£50000 per annum + 26 days holiday,pension: Ashdown Group: A highly successful...

The Jenrick Group: Quality Inspector

£27000 per annum + pension + holidays: The Jenrick Group: A Quality Technician...

Day In a Page

Homeless Veterans appeal: 'You look for someone who's an inspiration and try to be like them'

Homeless Veterans appeal

In 2010, Sgt Gary Jamieson stepped on an IED in Afghanistan and lost his legs and an arm. He reveals what, and who, helped him to make a remarkable recovery
Could cannabis oil reverse the effects of cancer?

Could cannabis oil reverse effects of cancer?

As a film following six patients receiving the controversial treatment is released, Kate Hilpern uncovers a very slippery issue
The Interview movie review: You can't see Seth Rogen and James Franco's Kim Jong Un assassination film, but you can read about it here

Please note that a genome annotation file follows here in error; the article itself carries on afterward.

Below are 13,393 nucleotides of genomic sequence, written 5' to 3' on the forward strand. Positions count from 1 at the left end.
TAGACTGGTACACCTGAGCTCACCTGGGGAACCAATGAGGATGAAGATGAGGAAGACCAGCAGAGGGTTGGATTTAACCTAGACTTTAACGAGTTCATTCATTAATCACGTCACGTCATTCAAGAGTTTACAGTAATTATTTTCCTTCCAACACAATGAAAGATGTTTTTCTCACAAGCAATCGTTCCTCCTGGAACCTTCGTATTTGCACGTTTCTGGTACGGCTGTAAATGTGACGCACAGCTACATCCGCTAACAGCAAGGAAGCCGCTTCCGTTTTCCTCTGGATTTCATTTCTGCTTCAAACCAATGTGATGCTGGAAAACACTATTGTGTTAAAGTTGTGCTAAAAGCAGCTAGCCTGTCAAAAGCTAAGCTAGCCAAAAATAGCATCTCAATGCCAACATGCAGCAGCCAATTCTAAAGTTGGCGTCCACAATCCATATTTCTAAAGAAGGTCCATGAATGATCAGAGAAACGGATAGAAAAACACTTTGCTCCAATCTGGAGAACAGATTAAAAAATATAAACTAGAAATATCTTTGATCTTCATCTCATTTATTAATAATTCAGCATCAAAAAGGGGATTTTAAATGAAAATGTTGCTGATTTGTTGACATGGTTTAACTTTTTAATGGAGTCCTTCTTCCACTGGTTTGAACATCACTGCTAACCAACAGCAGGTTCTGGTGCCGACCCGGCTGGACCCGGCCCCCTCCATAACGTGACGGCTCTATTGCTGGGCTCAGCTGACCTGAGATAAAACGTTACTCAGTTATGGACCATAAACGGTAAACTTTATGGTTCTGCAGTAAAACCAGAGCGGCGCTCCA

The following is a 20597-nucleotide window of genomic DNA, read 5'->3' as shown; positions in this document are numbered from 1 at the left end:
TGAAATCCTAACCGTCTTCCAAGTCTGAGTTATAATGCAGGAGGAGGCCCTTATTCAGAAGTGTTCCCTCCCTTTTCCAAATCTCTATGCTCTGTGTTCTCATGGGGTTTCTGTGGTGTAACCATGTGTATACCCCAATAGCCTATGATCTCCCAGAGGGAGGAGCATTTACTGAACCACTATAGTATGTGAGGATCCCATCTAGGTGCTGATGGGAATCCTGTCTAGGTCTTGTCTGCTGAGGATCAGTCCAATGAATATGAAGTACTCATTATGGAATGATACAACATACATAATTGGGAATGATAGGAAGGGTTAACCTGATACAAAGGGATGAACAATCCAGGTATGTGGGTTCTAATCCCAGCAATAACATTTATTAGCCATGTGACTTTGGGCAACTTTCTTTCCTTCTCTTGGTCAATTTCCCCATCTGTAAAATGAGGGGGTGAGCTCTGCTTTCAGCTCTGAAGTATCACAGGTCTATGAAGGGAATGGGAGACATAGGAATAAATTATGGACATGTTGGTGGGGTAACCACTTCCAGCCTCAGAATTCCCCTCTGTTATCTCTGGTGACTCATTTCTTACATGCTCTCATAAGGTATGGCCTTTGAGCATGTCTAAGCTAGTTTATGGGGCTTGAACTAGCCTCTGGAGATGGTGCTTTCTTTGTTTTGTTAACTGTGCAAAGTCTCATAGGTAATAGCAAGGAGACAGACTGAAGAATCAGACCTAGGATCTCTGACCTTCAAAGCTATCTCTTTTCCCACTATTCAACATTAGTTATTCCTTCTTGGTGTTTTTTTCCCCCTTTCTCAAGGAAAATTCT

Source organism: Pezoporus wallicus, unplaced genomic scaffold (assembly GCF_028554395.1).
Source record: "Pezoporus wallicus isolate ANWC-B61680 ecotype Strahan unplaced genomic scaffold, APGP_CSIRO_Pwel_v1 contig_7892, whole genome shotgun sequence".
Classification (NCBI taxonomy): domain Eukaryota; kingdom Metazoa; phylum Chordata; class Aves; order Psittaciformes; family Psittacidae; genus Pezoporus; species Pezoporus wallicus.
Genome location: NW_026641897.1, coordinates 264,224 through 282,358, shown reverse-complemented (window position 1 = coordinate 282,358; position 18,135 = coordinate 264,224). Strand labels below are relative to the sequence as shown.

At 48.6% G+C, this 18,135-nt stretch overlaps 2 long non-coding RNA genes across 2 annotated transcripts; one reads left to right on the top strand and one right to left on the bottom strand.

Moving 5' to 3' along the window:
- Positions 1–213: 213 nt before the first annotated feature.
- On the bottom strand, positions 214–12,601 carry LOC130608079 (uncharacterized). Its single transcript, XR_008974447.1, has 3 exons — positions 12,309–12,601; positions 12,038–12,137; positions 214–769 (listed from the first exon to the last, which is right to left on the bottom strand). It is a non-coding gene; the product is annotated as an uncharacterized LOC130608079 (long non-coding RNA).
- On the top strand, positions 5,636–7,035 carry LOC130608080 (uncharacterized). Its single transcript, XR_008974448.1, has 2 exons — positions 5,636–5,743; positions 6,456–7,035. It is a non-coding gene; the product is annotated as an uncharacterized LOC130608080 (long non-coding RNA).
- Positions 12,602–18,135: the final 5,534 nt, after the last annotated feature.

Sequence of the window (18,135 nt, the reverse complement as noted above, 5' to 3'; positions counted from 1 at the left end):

The Interview movie review

You can't see Seth Rogen and James Franco's Kim Jong Un assassination film, but you can read about it here
Serial mania has propelled podcasts into the cultural mainstream

How podcasts became mainstream

People have consumed gripping armchair investigation Serial with a relish typically reserved for box-set binges
Jesus Christ has become an unlikely pin-up for hipster marketing companies

Jesus Christ has become an unlikely pin-up

Kevin Lee Light, aka "Jesus", is the newest client of creative agency Mother while rival agency Anomaly has launched Sexy Jesus, depicting the Messiah in a series of Athena-style poses
Rosetta space mission voted most important scientific breakthrough of 2014

A memorable year for science – if not for mice

The most important scientific breakthroughs of 2014
Christmas cocktails to make you merry: From eggnog to Brown Betty and Rum Bumpo

Christmas cocktails to make you merry

Mulled wine is an essential seasonal treat. But now drinkers are rediscovering other traditional festive tipples. Angela Clutton raises a glass to Christmas cocktails